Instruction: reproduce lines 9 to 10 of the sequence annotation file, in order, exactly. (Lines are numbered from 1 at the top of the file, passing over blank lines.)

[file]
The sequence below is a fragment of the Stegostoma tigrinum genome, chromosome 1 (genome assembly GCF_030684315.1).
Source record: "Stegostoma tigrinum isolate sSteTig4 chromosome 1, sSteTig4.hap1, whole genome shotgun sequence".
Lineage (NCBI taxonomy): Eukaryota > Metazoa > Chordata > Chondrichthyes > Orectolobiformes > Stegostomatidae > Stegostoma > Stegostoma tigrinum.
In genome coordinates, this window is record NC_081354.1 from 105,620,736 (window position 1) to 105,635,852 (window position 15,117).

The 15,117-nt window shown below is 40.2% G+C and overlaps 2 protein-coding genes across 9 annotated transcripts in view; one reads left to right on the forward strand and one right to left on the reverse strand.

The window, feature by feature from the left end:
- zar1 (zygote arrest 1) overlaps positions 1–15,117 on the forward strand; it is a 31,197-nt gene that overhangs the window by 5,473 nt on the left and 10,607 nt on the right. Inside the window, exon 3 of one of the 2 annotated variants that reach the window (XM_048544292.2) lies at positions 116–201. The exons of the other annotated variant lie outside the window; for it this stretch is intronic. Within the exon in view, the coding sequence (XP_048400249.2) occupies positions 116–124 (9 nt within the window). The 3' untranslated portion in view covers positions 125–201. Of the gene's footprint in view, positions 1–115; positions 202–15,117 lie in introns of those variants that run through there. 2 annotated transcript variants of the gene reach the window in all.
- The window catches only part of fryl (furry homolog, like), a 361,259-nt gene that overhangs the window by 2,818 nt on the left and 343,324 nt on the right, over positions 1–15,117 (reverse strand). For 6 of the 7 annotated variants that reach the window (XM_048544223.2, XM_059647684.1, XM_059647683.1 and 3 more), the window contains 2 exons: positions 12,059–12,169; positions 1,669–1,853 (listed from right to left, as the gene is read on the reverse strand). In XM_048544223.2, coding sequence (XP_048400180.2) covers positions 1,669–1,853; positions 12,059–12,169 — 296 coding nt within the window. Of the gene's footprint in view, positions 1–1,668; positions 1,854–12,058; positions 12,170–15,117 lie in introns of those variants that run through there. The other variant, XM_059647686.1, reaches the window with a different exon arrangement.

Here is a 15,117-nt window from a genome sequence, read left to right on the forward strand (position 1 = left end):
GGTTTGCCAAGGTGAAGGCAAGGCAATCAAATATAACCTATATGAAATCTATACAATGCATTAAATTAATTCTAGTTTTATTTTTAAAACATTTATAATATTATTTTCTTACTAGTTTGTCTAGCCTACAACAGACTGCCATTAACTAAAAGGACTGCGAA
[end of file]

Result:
Here is a 15,117-nt window from a genome sequence, read left to right on the forward strand (position 1 = left end):
GGTTTGCCAAGGTGAAGGCAAGGCAATCAAATATAACCTATATGAAATCTATACAATGCATTAAATTAATTCTAGTTTTATTTTTAAAACATTTATAATATTATTTTCTTACTAGTTTGTCTAGCCTACAACAGACTGCCATTAACTAAAAGGACTGCGAA